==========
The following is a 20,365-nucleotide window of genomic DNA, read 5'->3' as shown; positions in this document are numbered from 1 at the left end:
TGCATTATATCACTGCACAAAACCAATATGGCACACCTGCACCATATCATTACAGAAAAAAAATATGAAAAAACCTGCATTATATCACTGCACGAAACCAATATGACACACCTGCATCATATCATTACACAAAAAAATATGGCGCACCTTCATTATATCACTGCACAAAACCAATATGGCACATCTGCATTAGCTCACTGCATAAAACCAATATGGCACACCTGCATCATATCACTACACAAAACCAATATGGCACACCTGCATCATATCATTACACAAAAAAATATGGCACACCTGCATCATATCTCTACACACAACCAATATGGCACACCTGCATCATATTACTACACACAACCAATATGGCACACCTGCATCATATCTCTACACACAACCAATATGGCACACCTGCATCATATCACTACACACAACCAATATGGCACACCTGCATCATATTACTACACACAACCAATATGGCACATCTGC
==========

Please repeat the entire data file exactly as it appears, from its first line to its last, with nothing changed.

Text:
The following is a 20,365-nucleotide window of genomic DNA, read 5'->3' as shown; positions in this document are numbered from 1 at the left end:
TGCATTATATCACTGCACAAAACCAATATGGCACACCTGCACCATATCATTACAGAAAAAAAATATGAAAAAACCTGCATTATATCACTGCACGAAACCAATATGACACACCTGCATCATATCATTACACAAAAAAATATGGCGCACCTTCATTATATCACTGCACAAAACCAATATGGCACATCTGCATTAGCTCACTGCATAAAACCAATATGGCACACCTGCATCATATCACTACACAAAACCAATATGGCACACCTGCATCATATCATTACACAAAAAAATATGGCACACCTGCATCATATCTCTACACACAACCAATATGGCACACCTGCATCATATTACTACACACAACCAATATGGCACACCTGCATCATATCTCTACACACAACCAATATGGCACACCTGCATCATATCACTACACACAACCAATATGGCACACCTGCATCATATTACTACACACAACCAATATGGCACATCTGC